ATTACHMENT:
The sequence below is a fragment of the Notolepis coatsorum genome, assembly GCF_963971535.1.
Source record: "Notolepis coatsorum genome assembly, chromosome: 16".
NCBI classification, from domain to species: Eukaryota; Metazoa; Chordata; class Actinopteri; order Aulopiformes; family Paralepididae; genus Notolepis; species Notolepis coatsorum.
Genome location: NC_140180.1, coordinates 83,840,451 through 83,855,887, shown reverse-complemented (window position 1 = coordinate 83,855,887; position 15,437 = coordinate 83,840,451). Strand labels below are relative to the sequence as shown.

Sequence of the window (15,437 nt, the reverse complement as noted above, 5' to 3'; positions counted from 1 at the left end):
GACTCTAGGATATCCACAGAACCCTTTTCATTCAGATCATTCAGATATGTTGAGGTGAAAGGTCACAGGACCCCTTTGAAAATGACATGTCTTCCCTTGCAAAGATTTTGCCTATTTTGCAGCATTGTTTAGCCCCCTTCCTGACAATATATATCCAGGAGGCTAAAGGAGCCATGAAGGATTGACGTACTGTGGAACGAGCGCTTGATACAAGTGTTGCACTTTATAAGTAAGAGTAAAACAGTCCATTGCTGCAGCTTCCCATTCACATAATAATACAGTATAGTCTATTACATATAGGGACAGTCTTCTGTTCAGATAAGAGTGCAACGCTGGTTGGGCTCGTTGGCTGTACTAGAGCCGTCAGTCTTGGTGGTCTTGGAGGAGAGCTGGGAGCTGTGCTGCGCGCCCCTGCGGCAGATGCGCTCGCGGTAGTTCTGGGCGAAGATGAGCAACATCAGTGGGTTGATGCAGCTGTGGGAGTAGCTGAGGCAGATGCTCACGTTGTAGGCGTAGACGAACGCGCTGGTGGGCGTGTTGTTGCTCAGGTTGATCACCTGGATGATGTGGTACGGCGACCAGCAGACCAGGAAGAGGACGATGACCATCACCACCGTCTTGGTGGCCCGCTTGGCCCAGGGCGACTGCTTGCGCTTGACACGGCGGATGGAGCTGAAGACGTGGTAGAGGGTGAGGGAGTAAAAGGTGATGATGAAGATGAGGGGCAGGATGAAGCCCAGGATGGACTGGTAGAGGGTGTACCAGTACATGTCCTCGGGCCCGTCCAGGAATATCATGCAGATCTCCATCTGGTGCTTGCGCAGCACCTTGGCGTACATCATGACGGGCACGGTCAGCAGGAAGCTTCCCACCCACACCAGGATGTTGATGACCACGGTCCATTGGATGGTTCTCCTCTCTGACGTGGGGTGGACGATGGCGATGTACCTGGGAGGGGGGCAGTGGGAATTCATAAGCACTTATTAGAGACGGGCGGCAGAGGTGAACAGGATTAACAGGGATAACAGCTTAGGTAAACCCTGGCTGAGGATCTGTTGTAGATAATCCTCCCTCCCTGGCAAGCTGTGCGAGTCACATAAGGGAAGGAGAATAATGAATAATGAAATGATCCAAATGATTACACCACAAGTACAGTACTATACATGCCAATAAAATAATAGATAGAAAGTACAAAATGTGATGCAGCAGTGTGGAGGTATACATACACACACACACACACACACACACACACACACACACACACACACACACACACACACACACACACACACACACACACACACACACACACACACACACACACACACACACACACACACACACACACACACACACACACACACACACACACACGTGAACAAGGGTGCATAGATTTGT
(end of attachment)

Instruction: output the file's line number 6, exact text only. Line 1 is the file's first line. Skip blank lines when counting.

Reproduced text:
GACTCTAGGATATCCACAGAACCCTTTTCATTCAGATCATTCAGATATGTTGAGGTGAAAGGTCACAGGACCCCTTTGAAAATGACATGTCTTCCCTTGCAAAGATTTTGCCTATTTTGCAGCATTGTTTAGCCCCCTTCCTGACAATATATATCCAGGAGGCTAAAGGAGCCATGAAGGATTGACGTACTGTGGAACGAGCGCTTGATACAAGTGTTGCACTTTATAAGTAAGAGTAAAACAGTCCATTGCTGCAGCTTCCCATTCACATAATAATACAGTATAGTCTATTACATATAGGGACAGTCTTCTGTTCAGATAAGAGTGCAACGCTGGTTGGGCTCGTTGGCTGTACTAGAGCCGTCAGTCTTGGTGGTCTTGGAGGAGAGCTGGGAGCTGTGCTGCGCGCCCCTGCGGCAGATGCGCTCGCGGTAGTTCTGGGCGAAGATGAGCAACATCAGTGGGTTGATGCAGCTGTGGGAGTAGCTGAGGCAGATGCTCACGTTGTAGGCGTAGACGAACGCGCTGGTGGGCGTGTTGTTGCTCAGGTTGATCACCTGGATGATGTGGTACGGCGACCAGCAGACCAGGAAGAGGACGATGACCATCACCACCGTCTTGGTGGCCCGCTTGGCCCAGGGCGACTGCTTGCGCTTGACACGGCGGATGGAGCTGAAGACGTGGTAGAGGGTGAGGGAGTAAAAGGTGATGATGAAGATGAGGGGCAGGATGAAGCCCAGGATGGACTGGTAGAGGGTGTACCAGTACATGTCCTCGGGCCCGTCCAGGAATATCATGCAGATCTCCATCTGGTGCTTGCGCAGCACCTTGGCGTACATCATGACGGGCACGGTCAGCAGGAAGCTTCCCACCCACACCAGGATGTTGATGACCACGGTCCATTGGATGGTTCTCCTCTCTGACGTGGGGTGGACGATGGCGATGTACCTGGGAGGGGGGCAGTGGGAATTCATAAGCACTTATTAGAGACGGGCGGCAGAGGTGAACAGGATTAACAGGGATAACAGCTTAGGTAAACCCTGGCTGAGGATCTGTTGTAGATAATCCTCCCTCCCTGGCAAGCTGTGCGAGTCACATAAGGGAAGGAGAATAATGAATAATGAAATGATCCAAATGATTACACCACAAGTACAGTACTATACATGCCAATAAAATAATAGATAGAAAGTACAAAATGTGATGCAGCAGTGTGGAGGTATACATACACACACACACACACACACACACACACACACACACACACACACACACACACACACACACACACACACACACACACACACACACACACACACACACACACACACACACACACACACACACACACACACACACACACACACACACACACACGTGAACAAGGGTGCATAGATTTGT